Owners of sporty cars may feel short changed with the National, top speed depending on the gearing varies from 48 to 60mph but owing to fuel consumption of around 10mpg, buyers may wish to take a leisurely style of driving.

Generally, performance is more than adequate to keep up with modern town traffic. The 8.3-litre engine provides more than ample torque and the semi automatic gearbox is simplicity in itself.

Caution with supermarket car parks is highly advised, as is with parking. Before you visit your dealer, bear in mind that your garage needs to be at least 33ft long and 8ft 6in wide. Some consideration may be given to your local residents regarding noise and the consequent possibility of frightening small children or old ladies.

Some small snags with the vehicle may cause extra annoyance, waiting three-to-five minutes for the air pressure to build with the engine running every morning may result in neighbour relation difficulties.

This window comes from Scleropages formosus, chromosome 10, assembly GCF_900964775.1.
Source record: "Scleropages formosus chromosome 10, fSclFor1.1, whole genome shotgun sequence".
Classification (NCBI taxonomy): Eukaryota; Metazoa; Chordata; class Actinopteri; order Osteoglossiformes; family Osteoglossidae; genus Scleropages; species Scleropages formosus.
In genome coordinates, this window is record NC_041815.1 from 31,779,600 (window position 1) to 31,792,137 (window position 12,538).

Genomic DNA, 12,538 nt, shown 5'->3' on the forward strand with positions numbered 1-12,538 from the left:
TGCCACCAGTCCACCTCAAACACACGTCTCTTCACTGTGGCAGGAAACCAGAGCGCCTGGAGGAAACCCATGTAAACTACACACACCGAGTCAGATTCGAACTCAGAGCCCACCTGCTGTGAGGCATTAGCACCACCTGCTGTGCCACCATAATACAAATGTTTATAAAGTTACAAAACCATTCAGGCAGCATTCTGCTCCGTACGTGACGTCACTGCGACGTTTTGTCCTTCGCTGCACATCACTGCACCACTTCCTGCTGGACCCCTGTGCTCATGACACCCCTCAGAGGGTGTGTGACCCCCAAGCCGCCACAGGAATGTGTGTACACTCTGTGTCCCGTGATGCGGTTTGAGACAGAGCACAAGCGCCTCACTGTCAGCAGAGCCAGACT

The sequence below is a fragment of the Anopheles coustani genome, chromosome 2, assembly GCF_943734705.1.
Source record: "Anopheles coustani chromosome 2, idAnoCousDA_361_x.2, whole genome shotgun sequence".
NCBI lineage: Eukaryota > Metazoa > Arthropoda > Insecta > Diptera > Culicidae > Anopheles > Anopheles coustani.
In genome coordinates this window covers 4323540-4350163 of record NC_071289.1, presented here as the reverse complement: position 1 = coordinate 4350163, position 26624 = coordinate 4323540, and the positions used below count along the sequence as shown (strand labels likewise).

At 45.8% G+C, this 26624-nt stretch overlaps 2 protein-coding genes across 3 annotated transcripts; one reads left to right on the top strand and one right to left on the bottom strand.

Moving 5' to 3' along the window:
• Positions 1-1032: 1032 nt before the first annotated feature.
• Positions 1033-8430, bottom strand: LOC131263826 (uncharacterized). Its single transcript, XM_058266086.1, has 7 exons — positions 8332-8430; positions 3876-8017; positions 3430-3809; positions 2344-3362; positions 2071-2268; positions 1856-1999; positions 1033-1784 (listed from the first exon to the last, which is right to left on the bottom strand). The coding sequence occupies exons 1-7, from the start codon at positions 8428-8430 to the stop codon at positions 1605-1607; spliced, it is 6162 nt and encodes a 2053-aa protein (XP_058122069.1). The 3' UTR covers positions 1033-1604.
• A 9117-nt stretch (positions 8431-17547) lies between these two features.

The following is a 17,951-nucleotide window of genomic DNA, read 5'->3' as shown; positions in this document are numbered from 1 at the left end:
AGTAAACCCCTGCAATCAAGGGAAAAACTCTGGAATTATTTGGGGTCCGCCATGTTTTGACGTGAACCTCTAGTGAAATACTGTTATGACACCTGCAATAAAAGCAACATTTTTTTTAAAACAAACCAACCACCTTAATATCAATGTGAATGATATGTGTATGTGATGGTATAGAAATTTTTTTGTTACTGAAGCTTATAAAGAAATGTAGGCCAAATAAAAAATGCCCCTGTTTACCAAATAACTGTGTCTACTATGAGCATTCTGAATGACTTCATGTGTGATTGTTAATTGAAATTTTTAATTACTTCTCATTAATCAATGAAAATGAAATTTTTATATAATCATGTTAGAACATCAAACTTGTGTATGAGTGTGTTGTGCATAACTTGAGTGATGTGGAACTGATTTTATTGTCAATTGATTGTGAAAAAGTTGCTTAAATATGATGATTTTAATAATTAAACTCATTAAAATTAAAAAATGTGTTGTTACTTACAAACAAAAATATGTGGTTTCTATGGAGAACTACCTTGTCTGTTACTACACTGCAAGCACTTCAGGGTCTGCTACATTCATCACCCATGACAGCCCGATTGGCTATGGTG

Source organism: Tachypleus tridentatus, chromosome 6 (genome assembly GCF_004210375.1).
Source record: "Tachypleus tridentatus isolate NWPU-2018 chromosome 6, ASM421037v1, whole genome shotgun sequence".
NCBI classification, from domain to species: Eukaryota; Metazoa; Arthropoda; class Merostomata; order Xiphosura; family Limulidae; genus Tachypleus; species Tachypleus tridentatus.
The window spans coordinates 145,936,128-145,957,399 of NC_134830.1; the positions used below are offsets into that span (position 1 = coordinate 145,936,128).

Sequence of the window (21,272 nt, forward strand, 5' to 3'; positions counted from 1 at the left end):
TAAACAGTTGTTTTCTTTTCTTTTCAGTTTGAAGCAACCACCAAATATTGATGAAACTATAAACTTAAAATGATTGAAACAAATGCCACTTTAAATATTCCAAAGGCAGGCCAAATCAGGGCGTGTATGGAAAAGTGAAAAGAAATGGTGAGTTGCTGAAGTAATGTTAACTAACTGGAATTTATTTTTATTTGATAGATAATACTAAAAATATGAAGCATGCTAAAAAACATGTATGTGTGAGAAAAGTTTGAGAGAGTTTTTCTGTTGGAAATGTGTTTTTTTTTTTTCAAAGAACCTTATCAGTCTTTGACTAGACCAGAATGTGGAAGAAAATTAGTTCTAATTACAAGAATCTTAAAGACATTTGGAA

Leyland National engine
Leyland National engine


Do-It-Yourself servicing comes highly recommended; it’s most unlikely that your local Kwik Fit could handle this vehicle on its ramps for a lube service while you pop to the shops. Service parts are plentiful but be aware that you will need four gallons of oil and a touch over eight gallons of coolant for that winter service. Access to the horizontal rear mounted engine is pretty good but a good quality pair of axle stands is highly recommended. On the plus side, tyres should last a couple of years of which you need six.

Flying in the face of traditional methods, the bodywork is of a riveted construction and is rust proofed for a minimum 25-year life. Resistance to corrosion is certainly better than other BL products like the Marina for example. Its flat floor with lino covering allow for a simple brush to keep clean and dirt free and the interior side panels are trimmed in an no-nonsense Formica.


If space and room is paramount I would heartily recommend the Leyland National. Crisp styling that blends in with town and city traffic go in its favour as does sheer value for money, useable examples with an MoT can be had for under £2000. It drives well and is cheaper to tax than a new Range Rover too!